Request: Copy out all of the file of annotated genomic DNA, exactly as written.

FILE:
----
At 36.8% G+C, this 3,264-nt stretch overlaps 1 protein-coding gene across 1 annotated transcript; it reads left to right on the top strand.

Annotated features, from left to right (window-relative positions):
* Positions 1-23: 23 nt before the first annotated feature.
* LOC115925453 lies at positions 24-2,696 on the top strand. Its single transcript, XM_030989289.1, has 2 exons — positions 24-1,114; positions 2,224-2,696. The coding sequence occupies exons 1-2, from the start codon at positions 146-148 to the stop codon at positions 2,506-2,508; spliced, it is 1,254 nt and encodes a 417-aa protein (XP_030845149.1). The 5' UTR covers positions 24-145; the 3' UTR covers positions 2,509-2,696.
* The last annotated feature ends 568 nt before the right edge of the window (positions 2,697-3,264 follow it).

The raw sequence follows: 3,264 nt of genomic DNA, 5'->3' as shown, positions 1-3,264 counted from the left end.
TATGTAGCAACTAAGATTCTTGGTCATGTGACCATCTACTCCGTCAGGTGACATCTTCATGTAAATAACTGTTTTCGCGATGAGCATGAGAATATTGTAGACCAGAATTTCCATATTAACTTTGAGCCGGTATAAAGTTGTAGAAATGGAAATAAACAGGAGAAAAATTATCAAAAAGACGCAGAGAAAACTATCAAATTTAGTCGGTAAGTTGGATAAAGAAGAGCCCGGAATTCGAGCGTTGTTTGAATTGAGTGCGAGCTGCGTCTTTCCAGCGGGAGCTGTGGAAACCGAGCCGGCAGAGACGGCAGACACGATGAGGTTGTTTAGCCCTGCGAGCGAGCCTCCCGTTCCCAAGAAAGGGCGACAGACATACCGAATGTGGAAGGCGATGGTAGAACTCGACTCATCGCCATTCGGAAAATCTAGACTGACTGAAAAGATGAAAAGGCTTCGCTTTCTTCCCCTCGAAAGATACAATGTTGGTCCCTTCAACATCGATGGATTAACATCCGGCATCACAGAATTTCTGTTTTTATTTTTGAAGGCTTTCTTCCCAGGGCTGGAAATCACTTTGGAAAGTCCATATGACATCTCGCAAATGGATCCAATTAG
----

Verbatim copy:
At 36.8% G+C, this 3,264-nt stretch overlaps 1 protein-coding gene across 1 annotated transcript; it reads left to right on the top strand.

Annotated features, from left to right (window-relative positions):
* Positions 1-23: 23 nt before the first annotated feature.
* LOC115925453 lies at positions 24-2,696 on the top strand. Its single transcript, XM_030989289.1, has 2 exons — positions 24-1,114; positions 2,224-2,696. The coding sequence occupies exons 1-2, from the start codon at positions 146-148 to the stop codon at positions 2,506-2,508; spliced, it is 1,254 nt and encodes a 417-aa protein (XP_030845149.1). The 5' UTR covers positions 24-145; the 3' UTR covers positions 2,509-2,696.
* The last annotated feature ends 568 nt before the right edge of the window (positions 2,697-3,264 follow it).

The raw sequence follows: 3,264 nt of genomic DNA, 5'->3' as shown, positions 1-3,264 counted from the left end.
TATGTAGCAACTAAGATTCTTGGTCATGTGACCATCTACTCCGTCAGGTGACATCTTCATGTAAATAACTGTTTTCGCGATGAGCATGAGAATATTGTAGACCAGAATTTCCATATTAACTTTGAGCCGGTATAAAGTTGTAGAAATGGAAATAAACAGGAGAAAAATTATCAAAAAGACGCAGAGAAAACTATCAAATTTAGTCGGTAAGTTGGATAAAGAAGAGCCCGGAATTCGAGCGTTGTTTGAATTGAGTGCGAGCTGCGTCTTTCCAGCGGGAGCTGTGGAAACCGAGCCGGCAGAGACGGCAGACACGATGAGGTTGTTTAGCCCTGCGAGCGAGCCTCCCGTTCCCAAGAAAGGGCGACAGACATACCGAATGTGGAAGGCGATGGTAGAACTCGACTCATCGCCATTCGGAAAATCTAGACTGACTGAAAAGATGAAAAGGCTTCGCTTTCTTCCCCTCGAAAGATACAATGTTGGTCCCTTCAACATCGATGGATTAACATCCGGCATCACAGAATTTCTGTTTTTATTTTTGAAGGCTTTCTTCCCAGGGCTGGAAATCACTTTGGAAAGTCCATATGACATCTCGCAAATGGATCCAATTAG